An interesting connection came to light recently while reading Exogenesis Hybrid Humans by Bruce and Daniella Fention in which the authors mention the idea that the Akashic Records are said to be stored in the Earth’s magnetic field. A sort of cloud computing storage for every thought, deed, and action that has ever occurred.

If that’s true then ley lines mark an energy grid on which the nodes are access points to not just The Otherworld (the Astral Plane i.e. another dimension) but also locations at which it’s possible to easily connect to and initiate downloads from the Akashic Records. It might still be possible to do so without physically being present at such locations. Think of it as the difference between being cabled and using WiFi.

Major Ley Lines of the UK

Extensive research has been done on some of the UK’s most important ley lines. Two that are worthy of close attention are The Spine of Albion by Gary Bilcliffe and Caroline Hoare, and The Axis of Heaven by Paul Broadhurst and Gabriele Trso.

I’ve reviewed the former in a separate post. As the line extends the length of Britain there’s a good chance that (if you’re in the UK) you’re not far some of the points on the line.

The latter is actually about the Greenwich Meridian but you’ll soon realise as you read the book that the author (someone who has been researching and writing since the 1970s) suggests the meridian is itself evidence of a major channel on the Earth’s energy grid.

The Wessex Triangle

This 2019 video touches upon some of the subjects mentioned in this post.

Stand Tall and Walk The Line

Walking ley lines

Interest in Britain’s holy places has never really waned all that much and now it’s going through a resurgence once again.

Organisations like the British Pilgrimage Trust and the Gatekeeper Trust are encouraging people to get off the sofa and go offline.

By walking the ancient pathways you can expect to be both renewed yourself as well as participating the the process of renewal and regeneration of this timeless network.

Despite advances in technology and the seemingly endless forms of distraction with social media it seems the call of the wild places is still strong and people are answering it. While Facebook tries to ensnare young minds into a metaverse, Mother Earth is still able to call her children back to places where they can experience other dimensions.

Find out for yourself

Ley lines uk - following the old straight track
Plotting ley lines circa 1979. The Old Straight Track is on the table.

Whatever your views on the reality of ley lines the process of exploring the sites expands the mind and lifts the spirit.  You will be visiting lonely and near forgotten barrows, old churches (and country pubs), and hills, trees, and earthworks.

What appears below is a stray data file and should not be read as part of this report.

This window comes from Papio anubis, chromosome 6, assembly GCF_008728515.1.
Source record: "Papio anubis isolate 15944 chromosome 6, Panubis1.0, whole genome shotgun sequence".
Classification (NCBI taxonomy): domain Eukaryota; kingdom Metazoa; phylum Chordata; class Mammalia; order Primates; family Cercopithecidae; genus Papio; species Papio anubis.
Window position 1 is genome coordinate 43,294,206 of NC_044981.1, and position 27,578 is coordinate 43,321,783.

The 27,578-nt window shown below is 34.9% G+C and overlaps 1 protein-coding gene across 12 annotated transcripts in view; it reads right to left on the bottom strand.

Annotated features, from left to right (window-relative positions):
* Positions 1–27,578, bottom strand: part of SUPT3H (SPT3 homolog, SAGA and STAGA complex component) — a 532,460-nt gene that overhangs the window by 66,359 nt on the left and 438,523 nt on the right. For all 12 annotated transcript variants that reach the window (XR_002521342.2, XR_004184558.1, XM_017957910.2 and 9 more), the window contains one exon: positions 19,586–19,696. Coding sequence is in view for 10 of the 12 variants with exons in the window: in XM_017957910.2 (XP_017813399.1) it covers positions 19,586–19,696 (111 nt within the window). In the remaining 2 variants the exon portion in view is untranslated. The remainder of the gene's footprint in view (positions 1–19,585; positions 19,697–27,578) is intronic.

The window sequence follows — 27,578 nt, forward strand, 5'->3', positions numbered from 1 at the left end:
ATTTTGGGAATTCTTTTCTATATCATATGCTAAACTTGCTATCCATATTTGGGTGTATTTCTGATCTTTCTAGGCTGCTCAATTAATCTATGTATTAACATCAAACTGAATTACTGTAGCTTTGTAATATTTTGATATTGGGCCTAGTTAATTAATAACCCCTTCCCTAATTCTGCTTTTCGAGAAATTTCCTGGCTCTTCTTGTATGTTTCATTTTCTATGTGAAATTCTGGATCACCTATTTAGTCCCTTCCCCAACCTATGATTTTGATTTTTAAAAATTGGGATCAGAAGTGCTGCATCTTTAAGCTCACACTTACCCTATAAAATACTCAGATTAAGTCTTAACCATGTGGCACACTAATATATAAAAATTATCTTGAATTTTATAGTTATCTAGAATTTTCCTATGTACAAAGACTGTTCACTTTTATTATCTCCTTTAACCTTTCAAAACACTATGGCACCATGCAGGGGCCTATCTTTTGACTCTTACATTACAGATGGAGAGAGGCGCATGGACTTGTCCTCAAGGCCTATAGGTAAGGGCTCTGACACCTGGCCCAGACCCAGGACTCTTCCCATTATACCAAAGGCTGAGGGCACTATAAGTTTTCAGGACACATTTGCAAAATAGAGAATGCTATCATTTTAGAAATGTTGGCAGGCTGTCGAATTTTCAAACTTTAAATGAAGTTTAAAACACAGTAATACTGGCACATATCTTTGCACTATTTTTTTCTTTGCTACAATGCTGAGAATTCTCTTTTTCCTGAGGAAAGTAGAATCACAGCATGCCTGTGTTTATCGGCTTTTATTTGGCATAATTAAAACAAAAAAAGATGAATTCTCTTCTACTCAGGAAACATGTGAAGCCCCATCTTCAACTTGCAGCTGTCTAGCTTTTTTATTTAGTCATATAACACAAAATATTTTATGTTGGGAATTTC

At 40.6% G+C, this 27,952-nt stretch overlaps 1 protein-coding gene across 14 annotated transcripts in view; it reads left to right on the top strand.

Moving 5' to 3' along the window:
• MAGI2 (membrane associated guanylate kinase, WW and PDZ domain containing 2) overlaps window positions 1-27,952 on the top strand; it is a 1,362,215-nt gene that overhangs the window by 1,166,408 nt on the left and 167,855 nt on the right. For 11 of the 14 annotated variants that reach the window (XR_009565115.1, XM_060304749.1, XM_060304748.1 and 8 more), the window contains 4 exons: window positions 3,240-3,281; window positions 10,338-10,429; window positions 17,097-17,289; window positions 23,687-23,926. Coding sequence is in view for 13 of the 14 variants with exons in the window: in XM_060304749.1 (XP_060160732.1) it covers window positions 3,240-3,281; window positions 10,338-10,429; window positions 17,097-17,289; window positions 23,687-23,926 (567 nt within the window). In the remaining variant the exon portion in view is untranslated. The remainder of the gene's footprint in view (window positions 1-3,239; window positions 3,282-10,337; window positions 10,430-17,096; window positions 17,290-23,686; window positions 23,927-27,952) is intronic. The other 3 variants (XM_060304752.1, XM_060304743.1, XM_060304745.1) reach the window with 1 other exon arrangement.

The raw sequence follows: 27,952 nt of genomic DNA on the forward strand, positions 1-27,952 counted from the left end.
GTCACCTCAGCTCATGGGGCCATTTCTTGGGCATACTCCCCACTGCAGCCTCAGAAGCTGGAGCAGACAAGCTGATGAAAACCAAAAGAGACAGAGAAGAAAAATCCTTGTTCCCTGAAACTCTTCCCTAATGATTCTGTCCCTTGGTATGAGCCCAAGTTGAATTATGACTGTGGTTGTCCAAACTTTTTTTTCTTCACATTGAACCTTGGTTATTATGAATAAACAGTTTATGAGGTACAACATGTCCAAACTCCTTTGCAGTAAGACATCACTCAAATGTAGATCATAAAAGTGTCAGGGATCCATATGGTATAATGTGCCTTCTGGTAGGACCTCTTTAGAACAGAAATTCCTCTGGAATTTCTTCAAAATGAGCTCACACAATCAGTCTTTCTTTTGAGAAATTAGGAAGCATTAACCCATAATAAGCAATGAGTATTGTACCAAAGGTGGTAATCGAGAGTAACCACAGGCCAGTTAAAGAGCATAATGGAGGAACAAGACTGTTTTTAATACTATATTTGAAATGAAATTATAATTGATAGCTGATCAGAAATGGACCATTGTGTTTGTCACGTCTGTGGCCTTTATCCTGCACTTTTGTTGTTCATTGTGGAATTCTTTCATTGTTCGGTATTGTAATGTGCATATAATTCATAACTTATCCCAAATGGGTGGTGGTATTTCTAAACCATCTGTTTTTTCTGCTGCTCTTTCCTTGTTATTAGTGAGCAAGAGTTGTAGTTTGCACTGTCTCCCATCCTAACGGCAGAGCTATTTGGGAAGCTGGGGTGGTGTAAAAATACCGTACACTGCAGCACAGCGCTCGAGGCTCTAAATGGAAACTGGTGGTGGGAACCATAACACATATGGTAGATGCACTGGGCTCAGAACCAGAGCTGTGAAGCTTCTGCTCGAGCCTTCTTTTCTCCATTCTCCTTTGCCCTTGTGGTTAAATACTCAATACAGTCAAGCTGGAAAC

It was to be several years later that I learned to drive and had a car of my own so at first I would cycle everywhere.   My bicycle was a heavy relic from the early days of cycling.  With a camera tripod strapped to it and a small pack on my back it was heavy and slow going going down narrow Hampshire lanes.

Later in the 1970s and early 80s I ventured further into Wessex, and to Cornwall and Wales in search of forgotten megaliths and lonely circles of stone. Forty years later I have re-visited some of those sites and intend to visit many more.  A few years ago I took a drone out on several occasions and made a few short films of some well known sites.

Where doe the path lead?

Once you put a foot on the path you are likely to be lead into all kinds of new avenues of exploration, research, and adventure.

Any study of ley lines and the earth’s energy network will inevitably include touching upon the history of Britain and elsewhere, astroarchaeology, terrestrial zodiacs, sacred geometry, dowsing, myth & legend, folklore & local customs, the Occult, the Western Mystery Tradition, the world of Faery, Paganism & Christianity, Shamanism, and more besides.

Be prepare for raised eyebrows and the rolling of eyes.

Suggested Reading

There are plenty of books to pique your interest.  The research since the 1960s has been extensive and is ongoing.  Here are nine of my recommendations.  Think of these as a starter pack.  You’ll probably end up with a small library once you get bitten by the bug. Like so many things, it is far better to read a book on the subject that to rely on dubious information gleaned through web browsing.

Ley Lines Takeaway

Ley lines are mysterious alignments that criss-cross the landscape, connecting a variety of ancient sites. While their exact origin is unknown, many believe that ley lines were created by our ancestors as a way to mark significant locations. Today, ley lines can be found all over the world, and often coincide with ancient standing stones, stone circles, burial mounds, churches, and earthworks.

While some dismiss ley lines as nothing more than a quirk of geography, others believe that these alignments have a hidden meaning and purpose. Some even go so far as to say that ley lines have mystical powers, and can be used to harness the energy of the Earth. Whether or not you believe in their power, there’s no denying that ley lines are an intriguing part of our planet’s history.